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An all-new edition of the tragicomic smash hit which stormed the New York Times bestseller charts, now featuring an introduction from Markus Zusak. In his first book for young adults, Sherman Alexie tells the story of Junior, a budding cartoonist who leaves his school on the Spokane Indian Reservation to attend an all-white high school. This heartbreaking, funny, and beautifully written tale, featuring poignant drawings that reflect the character's art, is based on the author's own experiences. It chronicles contemporary adolescence as seen through the eyes of one Native American boy. 'Excellent in every way' Neil Gaiman Illustrated in a contemporary cartoon style by Ellen Forney.

An American Genocide

An American Genocide Author Benjamin Madley
ISBN-10 9780300182170
Year 2016-05-24
Pages 480
Language en
Publisher Yale University Press
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Between 1846 and 1873, California’s Indian population plunged from perhaps 150,000 to 30,000. Benjamin Madley is the first historian to uncover the full extent of the slaughter, the involvement of state and federal officials, the taxpayer dollars that supported the violence, indigenous resistance, who did the killing, and why the killings ended. This deeply researched book is a comprehensive and chilling history of an American genocide. Madley describes pre-contact California and precursors to the genocide before explaining how the Gold Rush stirred vigilante violence against California Indians. He narrates the rise of a state-sanctioned killing machine and the broad societal, judicial, and political support for genocide. Many participated: vigilantes, volunteer state militiamen, U.S. Army soldiers, U.S. congressmen, California governors, and others. The state and federal governments spent at least $1,700,000 on campaigns against California Indians. Besides evaluating government officials’ culpability, Madley considers why the slaughter constituted genocide and how other possible genocides within and beyond the Americas might be investigated using the methods presented in this groundbreaking book.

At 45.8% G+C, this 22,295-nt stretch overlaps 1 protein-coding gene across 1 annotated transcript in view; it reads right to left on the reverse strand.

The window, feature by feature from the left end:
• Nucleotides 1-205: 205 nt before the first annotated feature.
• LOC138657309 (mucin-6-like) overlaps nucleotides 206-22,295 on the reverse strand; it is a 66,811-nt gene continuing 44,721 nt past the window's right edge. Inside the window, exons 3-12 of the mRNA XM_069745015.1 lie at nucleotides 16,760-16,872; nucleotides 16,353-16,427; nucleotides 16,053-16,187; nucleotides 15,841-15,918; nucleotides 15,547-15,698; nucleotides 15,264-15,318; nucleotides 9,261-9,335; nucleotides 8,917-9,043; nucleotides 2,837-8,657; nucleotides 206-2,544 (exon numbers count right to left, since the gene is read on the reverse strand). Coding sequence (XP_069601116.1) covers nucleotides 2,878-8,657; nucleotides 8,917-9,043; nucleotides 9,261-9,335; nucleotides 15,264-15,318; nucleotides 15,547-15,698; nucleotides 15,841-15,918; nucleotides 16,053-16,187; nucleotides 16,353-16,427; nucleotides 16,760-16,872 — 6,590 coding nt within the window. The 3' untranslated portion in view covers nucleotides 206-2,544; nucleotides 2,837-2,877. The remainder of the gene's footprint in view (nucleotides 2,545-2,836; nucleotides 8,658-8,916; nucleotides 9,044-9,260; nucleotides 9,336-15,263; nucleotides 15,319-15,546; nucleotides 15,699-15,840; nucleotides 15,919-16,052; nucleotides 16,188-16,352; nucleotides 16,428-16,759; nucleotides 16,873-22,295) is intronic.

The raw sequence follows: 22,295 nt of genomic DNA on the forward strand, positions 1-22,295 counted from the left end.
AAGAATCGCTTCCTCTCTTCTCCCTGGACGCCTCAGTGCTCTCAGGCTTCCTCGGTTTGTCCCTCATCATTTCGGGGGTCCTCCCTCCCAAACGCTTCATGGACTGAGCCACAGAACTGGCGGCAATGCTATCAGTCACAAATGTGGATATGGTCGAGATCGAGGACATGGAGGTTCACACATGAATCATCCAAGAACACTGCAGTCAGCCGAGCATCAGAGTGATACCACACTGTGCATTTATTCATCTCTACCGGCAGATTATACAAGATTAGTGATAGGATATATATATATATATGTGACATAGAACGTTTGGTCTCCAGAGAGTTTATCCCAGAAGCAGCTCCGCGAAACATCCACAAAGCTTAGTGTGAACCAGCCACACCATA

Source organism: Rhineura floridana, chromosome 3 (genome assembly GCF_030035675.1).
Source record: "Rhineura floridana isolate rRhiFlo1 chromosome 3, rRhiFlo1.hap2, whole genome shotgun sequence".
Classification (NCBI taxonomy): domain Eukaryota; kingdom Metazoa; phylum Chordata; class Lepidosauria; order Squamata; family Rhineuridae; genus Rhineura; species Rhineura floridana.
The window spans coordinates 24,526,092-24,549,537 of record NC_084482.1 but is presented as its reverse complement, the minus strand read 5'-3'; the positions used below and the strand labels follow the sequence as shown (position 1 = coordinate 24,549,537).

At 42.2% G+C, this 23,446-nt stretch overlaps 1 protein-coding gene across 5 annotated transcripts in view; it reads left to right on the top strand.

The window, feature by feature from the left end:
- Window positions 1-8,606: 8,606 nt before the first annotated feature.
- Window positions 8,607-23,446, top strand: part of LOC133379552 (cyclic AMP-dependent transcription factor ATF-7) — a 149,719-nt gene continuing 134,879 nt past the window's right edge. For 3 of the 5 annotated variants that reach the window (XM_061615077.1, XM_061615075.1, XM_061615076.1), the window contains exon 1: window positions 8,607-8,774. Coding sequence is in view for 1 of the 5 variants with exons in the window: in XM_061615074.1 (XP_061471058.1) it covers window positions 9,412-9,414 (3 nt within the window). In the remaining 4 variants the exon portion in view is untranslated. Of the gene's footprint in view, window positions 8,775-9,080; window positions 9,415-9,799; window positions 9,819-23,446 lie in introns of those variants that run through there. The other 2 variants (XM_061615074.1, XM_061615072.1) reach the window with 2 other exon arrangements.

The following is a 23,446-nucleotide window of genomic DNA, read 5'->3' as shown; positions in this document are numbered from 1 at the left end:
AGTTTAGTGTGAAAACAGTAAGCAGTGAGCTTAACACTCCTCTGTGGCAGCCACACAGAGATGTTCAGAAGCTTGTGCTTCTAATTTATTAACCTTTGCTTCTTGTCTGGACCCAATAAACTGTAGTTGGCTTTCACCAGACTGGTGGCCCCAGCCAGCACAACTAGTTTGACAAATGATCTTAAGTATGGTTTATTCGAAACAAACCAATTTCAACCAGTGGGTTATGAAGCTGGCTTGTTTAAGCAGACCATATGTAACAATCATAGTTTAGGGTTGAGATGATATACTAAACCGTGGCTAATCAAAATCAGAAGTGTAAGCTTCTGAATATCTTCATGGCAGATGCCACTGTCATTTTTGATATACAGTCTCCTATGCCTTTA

The Other Slavery

The Other Slavery Author Andrés Reséndez
ISBN-10 9780544602670
Year 2016-04-12
Pages 448
Language en
Publisher Houghton Mifflin Harcourt